- Wild: 20 to 25 years
- Height: 17" to 20" with a 3.5 to 4 foot wing span.
- Weight: 1 - 2 pounds.
- North America
- The barred owl prefers extensive mature deciduous forests, such as river bottomlands, northern hardwoods, and oak-hickory forests, but is also found in mixed conifer-deciduous forests and less commonly in spruce-fir forests.
- Wild: Small mammals, birds, reptiles, amphibians, fish and invertebrates. The barred owl is undoubtedly an opportunistic feeder, taking whatever is available.
- Zoo: Frozen thawed rats
Barred owls begin nesting in March. They nest in hollow trees, in abandoned nests of other animals or in nest boxes.
The female lays two or three white eggs, which hatch in 28 to 33 days.
The newly hatched young are covered with fine white down. Young barred owls leave the nest four to five weeks after hatching.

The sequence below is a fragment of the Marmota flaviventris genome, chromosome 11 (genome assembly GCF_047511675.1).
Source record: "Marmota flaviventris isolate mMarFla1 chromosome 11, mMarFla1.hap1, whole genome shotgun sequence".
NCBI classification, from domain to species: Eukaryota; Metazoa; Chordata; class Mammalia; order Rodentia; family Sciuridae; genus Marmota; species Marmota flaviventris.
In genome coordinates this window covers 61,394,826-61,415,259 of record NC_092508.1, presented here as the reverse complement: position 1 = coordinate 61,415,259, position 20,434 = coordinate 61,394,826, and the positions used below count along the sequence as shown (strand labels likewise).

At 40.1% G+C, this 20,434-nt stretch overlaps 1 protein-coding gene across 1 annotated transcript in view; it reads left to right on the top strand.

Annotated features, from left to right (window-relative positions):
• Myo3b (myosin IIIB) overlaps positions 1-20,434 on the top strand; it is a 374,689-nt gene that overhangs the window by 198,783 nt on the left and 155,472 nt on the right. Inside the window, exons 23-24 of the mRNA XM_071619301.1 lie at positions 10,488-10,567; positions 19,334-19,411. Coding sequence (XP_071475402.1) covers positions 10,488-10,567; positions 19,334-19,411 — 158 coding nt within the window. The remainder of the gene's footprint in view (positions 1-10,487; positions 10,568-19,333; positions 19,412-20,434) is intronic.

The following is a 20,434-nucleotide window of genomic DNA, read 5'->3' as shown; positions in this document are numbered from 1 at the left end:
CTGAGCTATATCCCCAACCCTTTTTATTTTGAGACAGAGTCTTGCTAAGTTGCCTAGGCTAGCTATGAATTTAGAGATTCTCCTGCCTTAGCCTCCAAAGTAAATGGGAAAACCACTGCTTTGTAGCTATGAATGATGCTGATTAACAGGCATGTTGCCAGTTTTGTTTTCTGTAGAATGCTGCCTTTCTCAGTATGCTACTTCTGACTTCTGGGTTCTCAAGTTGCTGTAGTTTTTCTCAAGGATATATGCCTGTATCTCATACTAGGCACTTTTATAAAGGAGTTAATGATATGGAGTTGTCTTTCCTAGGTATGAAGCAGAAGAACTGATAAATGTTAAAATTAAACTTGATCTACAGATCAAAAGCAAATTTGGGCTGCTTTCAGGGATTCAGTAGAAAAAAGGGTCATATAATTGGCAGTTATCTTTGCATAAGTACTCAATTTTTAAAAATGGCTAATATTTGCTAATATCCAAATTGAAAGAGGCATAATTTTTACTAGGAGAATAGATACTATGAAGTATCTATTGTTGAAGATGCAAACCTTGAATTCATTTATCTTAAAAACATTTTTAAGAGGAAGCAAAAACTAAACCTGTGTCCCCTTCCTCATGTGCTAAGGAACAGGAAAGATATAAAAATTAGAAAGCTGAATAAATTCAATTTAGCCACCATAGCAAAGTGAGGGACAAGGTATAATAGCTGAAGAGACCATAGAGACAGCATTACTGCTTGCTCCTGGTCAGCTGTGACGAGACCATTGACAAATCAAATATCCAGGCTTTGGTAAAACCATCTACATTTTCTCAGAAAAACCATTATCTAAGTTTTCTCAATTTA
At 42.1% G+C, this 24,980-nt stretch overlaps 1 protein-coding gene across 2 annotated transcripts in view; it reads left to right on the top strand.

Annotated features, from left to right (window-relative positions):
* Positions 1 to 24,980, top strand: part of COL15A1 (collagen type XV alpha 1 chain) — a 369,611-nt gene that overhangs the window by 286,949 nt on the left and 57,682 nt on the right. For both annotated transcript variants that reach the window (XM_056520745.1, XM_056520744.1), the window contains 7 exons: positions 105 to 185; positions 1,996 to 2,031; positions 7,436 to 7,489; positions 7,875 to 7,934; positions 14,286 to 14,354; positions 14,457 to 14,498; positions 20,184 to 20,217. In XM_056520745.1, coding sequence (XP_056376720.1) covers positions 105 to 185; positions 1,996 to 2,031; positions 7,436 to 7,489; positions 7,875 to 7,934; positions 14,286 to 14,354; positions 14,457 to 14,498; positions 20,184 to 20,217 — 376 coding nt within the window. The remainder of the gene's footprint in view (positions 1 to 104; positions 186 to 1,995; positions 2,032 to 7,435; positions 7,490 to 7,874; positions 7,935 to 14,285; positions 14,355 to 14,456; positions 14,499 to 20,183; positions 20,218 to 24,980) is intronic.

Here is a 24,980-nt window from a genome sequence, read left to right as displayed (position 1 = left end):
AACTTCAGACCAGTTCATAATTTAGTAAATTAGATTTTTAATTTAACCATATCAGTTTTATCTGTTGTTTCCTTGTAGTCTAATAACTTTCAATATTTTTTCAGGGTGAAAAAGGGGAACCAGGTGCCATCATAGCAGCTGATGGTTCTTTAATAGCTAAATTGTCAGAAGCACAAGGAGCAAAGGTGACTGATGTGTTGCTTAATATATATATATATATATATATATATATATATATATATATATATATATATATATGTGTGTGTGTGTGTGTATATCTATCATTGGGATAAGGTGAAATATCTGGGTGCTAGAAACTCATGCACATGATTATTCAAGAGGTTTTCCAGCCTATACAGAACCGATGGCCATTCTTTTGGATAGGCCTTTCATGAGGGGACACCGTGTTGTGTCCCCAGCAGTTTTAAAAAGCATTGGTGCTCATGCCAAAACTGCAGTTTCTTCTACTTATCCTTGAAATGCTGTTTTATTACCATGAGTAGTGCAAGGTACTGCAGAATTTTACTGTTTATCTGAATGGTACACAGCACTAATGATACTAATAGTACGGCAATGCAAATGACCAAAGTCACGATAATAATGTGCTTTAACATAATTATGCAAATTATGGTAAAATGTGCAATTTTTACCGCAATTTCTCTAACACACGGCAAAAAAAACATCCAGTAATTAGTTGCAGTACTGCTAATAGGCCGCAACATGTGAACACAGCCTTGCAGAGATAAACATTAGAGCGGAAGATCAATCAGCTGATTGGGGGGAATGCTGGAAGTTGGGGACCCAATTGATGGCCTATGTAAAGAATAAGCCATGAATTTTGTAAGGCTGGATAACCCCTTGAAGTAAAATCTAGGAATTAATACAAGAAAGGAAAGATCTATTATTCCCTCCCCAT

A barred owl's right ear is higher than its left ear. Hearing from two different angles helps it pinpoint the location of prey.
- The barred owl is very vocal and will call even during the day.
- It has a loud distinctive eight or nine note call which seems to ask Who-cooks-for-you, who-cooks-for-you-all in addition to other shorter calls, squeaks, and grunts.
- Raptors are carnivorous birds that hunt and kill other animals.
- The raptor has talons for seizing prey and a hooked beak for tearing it apart.
- Raptors have keen eyesight and can pick out prey from miles away.
- IUCN: Least Concern
- CITES: Appendix II
CITES Appendices. Accessed December 2012. www.cites.org
IUCN Red List of Endangered Species. Accessed December 2012. www.iucnredlist.org
Barred Owl – National Geographic
Vermont Critter Curriculum – Vermont Fish and Wildlife Department